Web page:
Ahead of Burma visit, Pope says he's coming to promote peace

Ahead of Burma visit, Pope says he's coming to promote peace

Pope Francis greets pilgrims in St. Peter's Square after the Wednesday general audience, June 1, 2016. Credit: Daniel Ibáñez/CNA.
Pope Francis greets pilgrims in St. Peter's Square after the Wednesday general audience, June 1, 2016. Credit: Daniel Ibáñez/CNA.

.- On Friday, Pope Francis sent a video greeting to the people of Burma – also known as Myanmar – ahead of his Nov. 27-30 trip, saying he is coming to proclaim the Gospel and promote peace in a country gripped by a heated humanitarian and political crisis surrounding the Rohingya Muslim minority.

In the video, published Nov. 17, the said he wants to “confirm the Catholic community of Myanmar in its faith in God and in its testimony of the Gospel, which teaches the dignity of every man and woman, and demands (us) to open our hearts to others, especially to the poor and the needy.”

Above all, Francis said he is coming “to proclaim the Gospel of Jesus Christ: a message of reconciliation, forgiveness and peace.”

The visit to Burma is the first of two stops in a Nov. 27-Dec. 2 trip that will also take Pope Francis to Bangladesh.

It also takes place amid an uptick in state-supported violence against Burma's Rohingya Muslim community – an ethnic and religious minority – which in recent months has reached staggering levels, causing the United Nations to declare the situation “a textbook example of ethnic cleansing.”

With an increase in violent persecution in their home country, many of the Rohingya population has fled to neighboring Bangladesh, with millions camping along the border as refugees.

In his video message, the Pope thanked everyone working in preparation of his visit and asked for their prayers, that it would be “a source of hope and encouragement for everyone.” He said he also hopes to visit the country in a “spirit of respect and encouragement,” so the nation may endeavor to “build harmony and cooperation in serving the common good.”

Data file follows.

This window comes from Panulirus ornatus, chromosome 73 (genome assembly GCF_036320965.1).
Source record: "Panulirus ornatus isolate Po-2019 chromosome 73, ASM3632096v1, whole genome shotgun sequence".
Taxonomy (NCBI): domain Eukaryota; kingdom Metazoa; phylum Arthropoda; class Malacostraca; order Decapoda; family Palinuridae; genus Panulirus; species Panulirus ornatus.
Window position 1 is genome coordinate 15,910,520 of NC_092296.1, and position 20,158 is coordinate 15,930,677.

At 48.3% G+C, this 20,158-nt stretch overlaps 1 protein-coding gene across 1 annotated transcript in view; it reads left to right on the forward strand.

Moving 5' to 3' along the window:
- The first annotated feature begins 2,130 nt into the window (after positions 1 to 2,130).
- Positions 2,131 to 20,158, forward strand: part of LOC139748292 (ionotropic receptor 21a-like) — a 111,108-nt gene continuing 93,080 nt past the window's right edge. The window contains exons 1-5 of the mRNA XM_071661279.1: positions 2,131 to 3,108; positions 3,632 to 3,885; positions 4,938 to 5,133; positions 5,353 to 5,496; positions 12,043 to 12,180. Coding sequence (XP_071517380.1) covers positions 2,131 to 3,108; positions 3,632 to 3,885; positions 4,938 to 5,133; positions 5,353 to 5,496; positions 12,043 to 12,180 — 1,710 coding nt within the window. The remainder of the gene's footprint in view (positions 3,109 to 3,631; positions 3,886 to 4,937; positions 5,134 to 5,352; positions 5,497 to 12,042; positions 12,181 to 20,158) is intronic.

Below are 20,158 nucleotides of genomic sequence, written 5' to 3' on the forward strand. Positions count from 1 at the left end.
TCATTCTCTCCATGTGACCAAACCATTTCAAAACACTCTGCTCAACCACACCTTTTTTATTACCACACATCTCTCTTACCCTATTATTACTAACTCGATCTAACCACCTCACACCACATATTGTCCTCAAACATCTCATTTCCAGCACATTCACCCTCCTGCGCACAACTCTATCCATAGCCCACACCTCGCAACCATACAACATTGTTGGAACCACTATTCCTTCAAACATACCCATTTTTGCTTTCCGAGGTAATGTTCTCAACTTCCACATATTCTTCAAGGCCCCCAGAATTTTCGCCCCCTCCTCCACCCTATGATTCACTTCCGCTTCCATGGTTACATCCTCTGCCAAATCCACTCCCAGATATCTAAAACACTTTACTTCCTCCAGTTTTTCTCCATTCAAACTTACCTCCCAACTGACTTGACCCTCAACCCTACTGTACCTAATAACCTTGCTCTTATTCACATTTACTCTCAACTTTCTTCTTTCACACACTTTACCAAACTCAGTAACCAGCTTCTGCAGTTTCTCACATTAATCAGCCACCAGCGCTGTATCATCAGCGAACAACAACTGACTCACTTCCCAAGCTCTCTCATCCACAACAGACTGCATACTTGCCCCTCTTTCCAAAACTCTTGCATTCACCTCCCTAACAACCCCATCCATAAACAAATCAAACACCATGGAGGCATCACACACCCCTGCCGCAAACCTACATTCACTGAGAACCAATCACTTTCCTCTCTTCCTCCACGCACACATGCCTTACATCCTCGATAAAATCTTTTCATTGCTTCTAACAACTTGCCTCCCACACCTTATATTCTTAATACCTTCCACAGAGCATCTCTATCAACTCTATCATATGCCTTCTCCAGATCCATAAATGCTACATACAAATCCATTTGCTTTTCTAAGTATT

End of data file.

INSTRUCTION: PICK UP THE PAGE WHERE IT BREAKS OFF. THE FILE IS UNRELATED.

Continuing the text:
Many people at this time, both believers and people of goodwill, feel an increasing need to grow in mutual understanding and respect as “members of the only human family,” he said, “because we are all children of God.”

The Pope’s pastoral visit to Burma and Bangladesh was officially announced by the Vatican in August and a first draft of his schedule was released Oct. 10. He will be in Burma Nov. 27-30 and in Bangladesh Nov. 30-Dec. 2.

Pope Francis will leave the Vatican in the evening on Nov. 26, landing the following day in Yangon, the largest city in Burma, where he will stay during the first portion of his trip. After the official welcoming, he will have time to rest before the full-schedule begins the next day.

On Tuesday, Nov. 28, he will fly to Nay Pyi Taw, where there will be another official welcoming and arrival ceremony and an official visit with President Htin Kyaw.

He will then meet with the state advisor and minister of foreign affairs, before an encounter with other government authorities, leaders of civil society and the diplomatic corps, where he will give his first official speech of the visit.

The following morning Francis will celebrate Mass at the Kyaikkasan Grounds park. In the afternoon he will give speeches at separate meeting with the Supreme Council of “Sangha,” a term referring to Buddhist clergy in the country, and in a meeting with the bishops of Burma.

He will conclude his visit to Burma with a Mass for young people at the Cathedral of St. Mary’s in the morning of Nov. 30 before departing for Dhaka in Bangladesh.

Catholics in Burma are a small minority, only making up approximately 1.3 percent of a population of nearly 52 million. There are also few priests - only one per every 742 Catholics.

Tags: Catholic News, Pope Francis, Myanmar, Burma, Rohingya